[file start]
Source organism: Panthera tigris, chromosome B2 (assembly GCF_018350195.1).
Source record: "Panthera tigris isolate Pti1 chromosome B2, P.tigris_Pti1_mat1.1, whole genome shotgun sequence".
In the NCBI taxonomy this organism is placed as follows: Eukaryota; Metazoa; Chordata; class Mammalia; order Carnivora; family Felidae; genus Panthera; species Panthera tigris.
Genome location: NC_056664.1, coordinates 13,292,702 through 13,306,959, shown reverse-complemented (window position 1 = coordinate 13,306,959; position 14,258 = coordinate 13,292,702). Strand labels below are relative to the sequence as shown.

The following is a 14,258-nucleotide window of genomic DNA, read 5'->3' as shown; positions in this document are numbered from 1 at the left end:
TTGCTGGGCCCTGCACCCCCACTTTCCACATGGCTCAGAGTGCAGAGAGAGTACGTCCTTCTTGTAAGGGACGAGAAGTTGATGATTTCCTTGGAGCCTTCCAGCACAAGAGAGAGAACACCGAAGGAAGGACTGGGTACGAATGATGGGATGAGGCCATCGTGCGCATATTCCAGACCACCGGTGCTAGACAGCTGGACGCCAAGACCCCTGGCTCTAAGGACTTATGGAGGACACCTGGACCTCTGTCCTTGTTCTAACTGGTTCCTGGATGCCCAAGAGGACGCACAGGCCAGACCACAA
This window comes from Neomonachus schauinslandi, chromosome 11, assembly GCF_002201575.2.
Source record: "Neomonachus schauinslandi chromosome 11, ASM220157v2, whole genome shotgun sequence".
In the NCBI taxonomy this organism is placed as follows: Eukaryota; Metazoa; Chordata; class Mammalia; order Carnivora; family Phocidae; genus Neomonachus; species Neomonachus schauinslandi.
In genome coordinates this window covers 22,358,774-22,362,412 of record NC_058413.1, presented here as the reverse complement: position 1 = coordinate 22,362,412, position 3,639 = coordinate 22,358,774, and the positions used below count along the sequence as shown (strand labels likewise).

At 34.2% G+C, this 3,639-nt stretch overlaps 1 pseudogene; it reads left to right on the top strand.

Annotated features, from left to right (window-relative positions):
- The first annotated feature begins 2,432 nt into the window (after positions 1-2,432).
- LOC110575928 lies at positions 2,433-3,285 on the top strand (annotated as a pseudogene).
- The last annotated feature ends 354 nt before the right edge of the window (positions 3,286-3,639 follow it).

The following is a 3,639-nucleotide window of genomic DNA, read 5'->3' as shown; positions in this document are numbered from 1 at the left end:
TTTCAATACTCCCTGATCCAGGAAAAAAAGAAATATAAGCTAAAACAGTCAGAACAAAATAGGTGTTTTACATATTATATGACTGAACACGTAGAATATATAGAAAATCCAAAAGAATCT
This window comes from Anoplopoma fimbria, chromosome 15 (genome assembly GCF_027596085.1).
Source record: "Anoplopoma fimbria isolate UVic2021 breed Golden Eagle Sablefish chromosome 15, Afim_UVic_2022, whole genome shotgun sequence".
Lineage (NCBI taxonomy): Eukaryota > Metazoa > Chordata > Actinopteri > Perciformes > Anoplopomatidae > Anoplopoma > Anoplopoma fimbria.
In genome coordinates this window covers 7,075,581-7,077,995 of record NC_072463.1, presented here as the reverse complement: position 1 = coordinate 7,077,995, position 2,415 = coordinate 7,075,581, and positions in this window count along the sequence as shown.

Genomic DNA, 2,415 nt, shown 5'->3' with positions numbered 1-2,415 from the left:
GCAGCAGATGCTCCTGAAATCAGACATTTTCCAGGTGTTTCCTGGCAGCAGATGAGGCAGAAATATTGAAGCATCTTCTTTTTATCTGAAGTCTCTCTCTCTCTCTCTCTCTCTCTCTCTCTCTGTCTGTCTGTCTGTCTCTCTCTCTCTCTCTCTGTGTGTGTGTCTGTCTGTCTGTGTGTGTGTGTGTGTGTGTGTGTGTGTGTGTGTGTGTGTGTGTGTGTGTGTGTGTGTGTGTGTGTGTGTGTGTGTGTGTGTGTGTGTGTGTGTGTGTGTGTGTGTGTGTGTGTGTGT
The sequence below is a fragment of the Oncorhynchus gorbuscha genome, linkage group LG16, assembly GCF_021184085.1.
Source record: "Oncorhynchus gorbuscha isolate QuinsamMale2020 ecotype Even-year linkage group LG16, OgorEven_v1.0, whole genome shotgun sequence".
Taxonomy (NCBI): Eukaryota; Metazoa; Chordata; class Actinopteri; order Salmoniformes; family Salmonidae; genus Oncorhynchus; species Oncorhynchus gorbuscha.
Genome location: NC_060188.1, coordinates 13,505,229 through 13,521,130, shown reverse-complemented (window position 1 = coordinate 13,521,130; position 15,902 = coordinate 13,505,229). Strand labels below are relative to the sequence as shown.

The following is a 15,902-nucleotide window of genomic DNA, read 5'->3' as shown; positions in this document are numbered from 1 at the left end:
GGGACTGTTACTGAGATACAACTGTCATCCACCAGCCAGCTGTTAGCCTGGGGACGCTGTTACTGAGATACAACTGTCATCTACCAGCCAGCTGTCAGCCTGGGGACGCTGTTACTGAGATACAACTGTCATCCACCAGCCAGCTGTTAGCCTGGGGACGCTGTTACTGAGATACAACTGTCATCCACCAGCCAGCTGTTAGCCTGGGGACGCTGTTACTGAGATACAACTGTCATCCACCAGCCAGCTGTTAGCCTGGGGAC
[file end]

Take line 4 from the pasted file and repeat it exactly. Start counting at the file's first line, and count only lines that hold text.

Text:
Genome location: NC_056664.1, coordinates 13,292,702 through 13,306,959, shown reverse-complemented (window position 1 = coordinate 13,306,959; position 14,258 = coordinate 13,292,702). Strand labels below are relative to the sequence as shown.